Wednesday, September 23, 2009

Mole loco

Mole: a recipe for creativity

At some point, my favorite sauce became mole -- but not all mole.

The problem is that mole is something of a generic term that refers to a wide variety of Mexican sauces. For instance, Pico's serves 3 moles, all very different. Pico's mole negro may be the best version of Mole I have found in Houston.

The most common mole here is mole poblano. It typically mixes dozens of ingredients -- almost always a variety of chile peppers, and sometimes dashes of exotic elements like peanuts and chocolate.

Perhaps because of the variety of ingredients, there are an infinite number of mole recipes. For most Mexican chefs, the goal is a mole that is not dominated by any one ingredient. Rather it is a balance, with a flavor all its own.

Mole gone wild

Of course, strange things happen to a dish in America. Many Houston restaurants are pushing the mole envelope, adding more sugar, more peanut butter. For instance, Teala's mole tastes like Thai peanut sauce. It's not bad. But is it mole?

So we all knew what would inevitably happen: someone was going to push the envelope with chocolate.

Cielo Mexican Bistro - Downtown on Main - serves a chocolate mole sauce. Note that the word chocolate is first.

I hadn't noticed mole on the menu. But when I ordered a spinach and sweet potato enchiladas, the waiter said I had a choice of three sauces. One of them was "chocolate mole."

The problem with giving a choice to guests like me is that we don't always make good choices. I chose chocolate mole. For some reason I thought it might work with sweet potatoes.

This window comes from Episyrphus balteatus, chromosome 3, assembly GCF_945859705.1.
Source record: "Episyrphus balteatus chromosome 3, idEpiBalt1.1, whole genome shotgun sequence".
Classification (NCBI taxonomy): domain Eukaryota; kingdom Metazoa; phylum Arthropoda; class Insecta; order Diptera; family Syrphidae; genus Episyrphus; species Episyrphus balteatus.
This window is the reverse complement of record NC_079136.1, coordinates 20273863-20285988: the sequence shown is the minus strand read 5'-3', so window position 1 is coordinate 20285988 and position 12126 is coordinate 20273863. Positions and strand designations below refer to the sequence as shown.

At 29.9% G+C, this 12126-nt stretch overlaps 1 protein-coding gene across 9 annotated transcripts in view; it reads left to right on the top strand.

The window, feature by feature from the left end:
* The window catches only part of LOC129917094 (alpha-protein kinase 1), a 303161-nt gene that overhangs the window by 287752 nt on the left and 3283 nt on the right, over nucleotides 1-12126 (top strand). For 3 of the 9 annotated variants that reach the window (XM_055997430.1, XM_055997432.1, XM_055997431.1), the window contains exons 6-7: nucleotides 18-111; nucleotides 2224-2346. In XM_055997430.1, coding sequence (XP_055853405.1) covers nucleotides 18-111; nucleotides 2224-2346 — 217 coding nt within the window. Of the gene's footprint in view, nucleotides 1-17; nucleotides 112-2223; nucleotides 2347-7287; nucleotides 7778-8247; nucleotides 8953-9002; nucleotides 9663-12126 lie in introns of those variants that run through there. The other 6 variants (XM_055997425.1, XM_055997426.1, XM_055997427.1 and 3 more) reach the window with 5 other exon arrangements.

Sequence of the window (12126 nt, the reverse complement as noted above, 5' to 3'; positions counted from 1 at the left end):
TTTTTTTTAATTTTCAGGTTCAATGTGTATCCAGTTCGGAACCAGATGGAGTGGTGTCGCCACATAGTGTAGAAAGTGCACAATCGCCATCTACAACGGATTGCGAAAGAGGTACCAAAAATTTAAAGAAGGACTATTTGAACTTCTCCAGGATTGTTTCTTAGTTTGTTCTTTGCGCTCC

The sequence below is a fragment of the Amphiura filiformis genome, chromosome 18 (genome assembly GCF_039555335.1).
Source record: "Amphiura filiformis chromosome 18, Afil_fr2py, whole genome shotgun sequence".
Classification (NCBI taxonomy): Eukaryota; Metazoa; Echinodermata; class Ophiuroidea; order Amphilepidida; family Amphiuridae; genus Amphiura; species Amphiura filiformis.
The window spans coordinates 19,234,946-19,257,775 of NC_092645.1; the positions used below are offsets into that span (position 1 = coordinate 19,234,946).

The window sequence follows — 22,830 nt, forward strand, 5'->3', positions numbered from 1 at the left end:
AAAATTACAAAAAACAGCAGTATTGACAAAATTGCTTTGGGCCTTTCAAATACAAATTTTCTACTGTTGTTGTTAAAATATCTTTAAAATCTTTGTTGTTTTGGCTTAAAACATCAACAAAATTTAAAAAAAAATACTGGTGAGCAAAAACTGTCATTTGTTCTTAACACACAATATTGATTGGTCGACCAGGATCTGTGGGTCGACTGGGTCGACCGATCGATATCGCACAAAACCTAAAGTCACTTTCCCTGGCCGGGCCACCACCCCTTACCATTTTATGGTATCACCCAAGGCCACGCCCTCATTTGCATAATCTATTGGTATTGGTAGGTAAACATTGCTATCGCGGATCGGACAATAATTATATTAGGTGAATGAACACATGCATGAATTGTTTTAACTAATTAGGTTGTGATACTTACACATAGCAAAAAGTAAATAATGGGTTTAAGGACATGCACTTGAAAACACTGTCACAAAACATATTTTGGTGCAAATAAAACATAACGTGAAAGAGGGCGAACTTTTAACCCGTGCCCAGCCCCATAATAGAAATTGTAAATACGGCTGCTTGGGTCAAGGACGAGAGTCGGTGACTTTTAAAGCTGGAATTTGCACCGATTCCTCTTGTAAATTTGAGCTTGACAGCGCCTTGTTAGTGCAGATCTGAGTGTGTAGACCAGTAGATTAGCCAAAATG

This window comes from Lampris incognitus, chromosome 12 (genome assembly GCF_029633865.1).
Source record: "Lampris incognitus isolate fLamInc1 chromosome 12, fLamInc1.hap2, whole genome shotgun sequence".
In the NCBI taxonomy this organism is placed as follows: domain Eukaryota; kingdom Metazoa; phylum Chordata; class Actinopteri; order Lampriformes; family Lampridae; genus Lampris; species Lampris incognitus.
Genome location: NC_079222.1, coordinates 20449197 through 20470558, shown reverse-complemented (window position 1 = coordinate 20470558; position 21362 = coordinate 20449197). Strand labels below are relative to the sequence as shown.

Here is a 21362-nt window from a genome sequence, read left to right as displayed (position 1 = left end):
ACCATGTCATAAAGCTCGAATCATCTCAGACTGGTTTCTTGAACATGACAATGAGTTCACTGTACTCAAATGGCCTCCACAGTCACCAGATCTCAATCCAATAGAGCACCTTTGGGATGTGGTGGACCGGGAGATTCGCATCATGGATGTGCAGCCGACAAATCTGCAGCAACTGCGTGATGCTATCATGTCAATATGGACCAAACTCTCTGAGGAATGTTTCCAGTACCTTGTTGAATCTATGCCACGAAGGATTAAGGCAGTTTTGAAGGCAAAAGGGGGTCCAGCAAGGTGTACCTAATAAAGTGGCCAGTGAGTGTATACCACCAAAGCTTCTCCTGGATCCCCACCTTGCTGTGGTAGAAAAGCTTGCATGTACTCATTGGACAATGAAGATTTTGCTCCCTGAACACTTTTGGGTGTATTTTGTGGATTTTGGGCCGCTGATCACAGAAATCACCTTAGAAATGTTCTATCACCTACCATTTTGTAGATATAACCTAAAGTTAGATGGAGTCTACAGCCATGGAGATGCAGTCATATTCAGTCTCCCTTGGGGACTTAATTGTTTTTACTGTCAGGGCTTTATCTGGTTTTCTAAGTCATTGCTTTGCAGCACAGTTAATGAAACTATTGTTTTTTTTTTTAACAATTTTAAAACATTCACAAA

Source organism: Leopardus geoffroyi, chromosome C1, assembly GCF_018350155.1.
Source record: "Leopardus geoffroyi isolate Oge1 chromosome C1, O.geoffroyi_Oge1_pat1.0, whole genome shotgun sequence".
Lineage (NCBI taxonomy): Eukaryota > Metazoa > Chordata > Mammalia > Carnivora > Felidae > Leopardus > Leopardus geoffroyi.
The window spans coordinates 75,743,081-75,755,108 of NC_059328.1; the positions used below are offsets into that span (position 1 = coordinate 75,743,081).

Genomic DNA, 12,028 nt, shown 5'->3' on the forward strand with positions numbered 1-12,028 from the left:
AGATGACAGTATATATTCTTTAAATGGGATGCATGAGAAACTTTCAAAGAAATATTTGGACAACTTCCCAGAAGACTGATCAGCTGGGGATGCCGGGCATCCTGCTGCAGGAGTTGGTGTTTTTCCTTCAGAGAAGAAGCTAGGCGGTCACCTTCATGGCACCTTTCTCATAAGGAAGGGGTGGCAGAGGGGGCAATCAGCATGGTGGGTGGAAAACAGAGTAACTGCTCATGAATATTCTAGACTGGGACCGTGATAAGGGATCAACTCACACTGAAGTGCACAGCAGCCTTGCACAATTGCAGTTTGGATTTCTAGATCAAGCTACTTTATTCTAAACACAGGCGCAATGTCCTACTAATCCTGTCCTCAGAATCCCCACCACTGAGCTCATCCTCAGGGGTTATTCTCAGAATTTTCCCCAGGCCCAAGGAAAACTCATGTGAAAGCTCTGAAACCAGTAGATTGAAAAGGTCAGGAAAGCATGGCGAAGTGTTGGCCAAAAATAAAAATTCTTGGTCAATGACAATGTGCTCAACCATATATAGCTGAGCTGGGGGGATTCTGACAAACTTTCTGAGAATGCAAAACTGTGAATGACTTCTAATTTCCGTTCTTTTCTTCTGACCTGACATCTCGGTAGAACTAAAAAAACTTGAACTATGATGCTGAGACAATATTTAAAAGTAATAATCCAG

In fairness, these enchilladas might appeal to some people -- such as people who have a huge sweet tooth. The filling was heavy on sweet potato, and very sweet. The mole was also sweet. Really Sweet. Really Chocolatey.

It tasted like a chocolate rugelach -- or the inside of a chocolate croissant. Only a few slices of raw red onion cut through the overwhelming wave of chocolate and sugar.

This was, without a doubt, the sweetest, and strangest, mole I have tried.

Then the irony. After I pushed the remainder of the dish away, the waiter asked me if I saved room for dessert.

"Dessert? I just ate it."


Anonymous said...

Chocolate is actually one of the traditional ingredients of authentic Mexican mole.

Approachable Art said...

"Dessert? I just ate it."


I'm in love with a good, slow-cooked, complex spicy mole with a teasing hint of chocolate in the background. But chocolate sauce on what are supposed to be savory enchiladas? Pass.

anonymouseater said...

Anonymous -- Yes, as I think I indicated in the post, chocolate is often, but not always, an ingredient in many Mexican moles, such as mole poblano.

But I have never had a "traditional" Mexican mole with anything close to this much chocolate.

Approachable Art -- I agree -- although I'm not sure these enchiladas were even supposed to be "savory."

signage said...

Im in love with the food posted here.

aileen joy said...

Like to eat! like te eat. how about an appetizer there?

Nguyen Duc said...

Good find! It's only 8 am and I'm already hungry for sweetbreads.
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